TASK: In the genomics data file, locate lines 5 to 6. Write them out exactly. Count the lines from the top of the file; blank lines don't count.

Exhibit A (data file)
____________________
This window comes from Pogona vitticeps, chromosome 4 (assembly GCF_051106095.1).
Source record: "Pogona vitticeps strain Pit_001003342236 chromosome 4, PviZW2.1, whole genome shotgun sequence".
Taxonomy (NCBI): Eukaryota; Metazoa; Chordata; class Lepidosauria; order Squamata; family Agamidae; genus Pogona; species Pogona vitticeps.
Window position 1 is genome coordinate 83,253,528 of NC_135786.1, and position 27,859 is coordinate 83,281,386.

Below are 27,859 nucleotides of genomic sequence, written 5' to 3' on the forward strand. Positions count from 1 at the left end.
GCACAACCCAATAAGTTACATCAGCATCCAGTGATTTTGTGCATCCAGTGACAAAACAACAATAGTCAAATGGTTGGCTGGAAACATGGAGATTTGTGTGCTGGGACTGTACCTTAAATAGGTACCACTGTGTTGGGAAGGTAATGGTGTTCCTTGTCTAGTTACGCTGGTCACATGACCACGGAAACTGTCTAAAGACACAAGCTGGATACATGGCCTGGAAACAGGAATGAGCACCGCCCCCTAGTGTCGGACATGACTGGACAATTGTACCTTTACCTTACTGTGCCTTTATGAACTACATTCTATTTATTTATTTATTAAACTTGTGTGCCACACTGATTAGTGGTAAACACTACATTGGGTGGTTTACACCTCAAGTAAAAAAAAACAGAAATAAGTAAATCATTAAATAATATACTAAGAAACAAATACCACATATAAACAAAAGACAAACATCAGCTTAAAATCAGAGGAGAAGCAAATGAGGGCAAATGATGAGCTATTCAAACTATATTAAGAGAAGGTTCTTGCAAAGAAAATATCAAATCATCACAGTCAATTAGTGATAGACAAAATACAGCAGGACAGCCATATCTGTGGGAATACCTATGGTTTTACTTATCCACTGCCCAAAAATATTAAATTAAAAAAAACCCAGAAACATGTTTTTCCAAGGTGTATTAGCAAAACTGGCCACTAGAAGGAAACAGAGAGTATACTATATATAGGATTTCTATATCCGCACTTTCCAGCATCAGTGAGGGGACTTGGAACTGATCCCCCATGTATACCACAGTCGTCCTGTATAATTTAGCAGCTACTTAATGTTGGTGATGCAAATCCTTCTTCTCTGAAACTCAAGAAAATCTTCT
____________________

Below are 27,859 nucleotides of genomic sequence, written 5' to 3' on the forward strand. Positions count from 1 at the left end.
GCACAACCCAATAAGTTACATCAGCATCCAGTGATTTTGTGCATCCAGTGACAAAACAACAATAGTCAAATGGTTGGCTGGAAACATGGAGATTTGTGTGCTGGGACTGTACCTTAAATAGGTACCACTGTGTTGGGAAGGTAATGGTGTTCCTTGTCTAGTTACGCTGGTCACATGACCACGGAAACTGTCTAAAGACACAAGCTGGATACATGGCCTGGAAACAGGAATGAGCACCGCCCCCTAGTGTCGGACATGACTGGACAATTGTACCTTTACCTTACTGTGCCTTTATGAACTACATTCTATTTATTTATTTATTAAACTTGTGTGCCACACTGATTAGTGGTAAACACTACATTGGGTGGTTTACACCTCAAGTAAAAAAAAACAGAAATAAGTAAATCATTAAATAATATACTAAGAAACAAATACCACATATAAACAAAAGACAAACATCAGCTTAAAATCAGAGGAGAAGCAAATGAGGGCAAATGATGAGCTATTCAAACTATATTAAGAGAAGGTTCTTGCAAAGAAAATATCAAATCATCACAGTCAATTAGTGATAGACAAAATACAGCAGGACAGCCATATCTGTGGGAATACCTATGGTTTTACTTATCCACTGCCCAAAAATATTAAATTAAAAAAAACCCAGAAACATGTTTTTCCAAGGTGTATTAGCAAAACTGGCCACTAGAAGGAAACAGAGAGTATACTATATATAGGATTTCTATATCCGCACTTTCCAGCATCAGTGAGGGGACTTGGAACTGATCCCCCATGTATACCACAGTCGTCCTGTATAATTTAGCAGCTACTTAATGTTGGTGATGCAAATCCTTCTTCTCTGAAACTCAAGAAAATCTTCT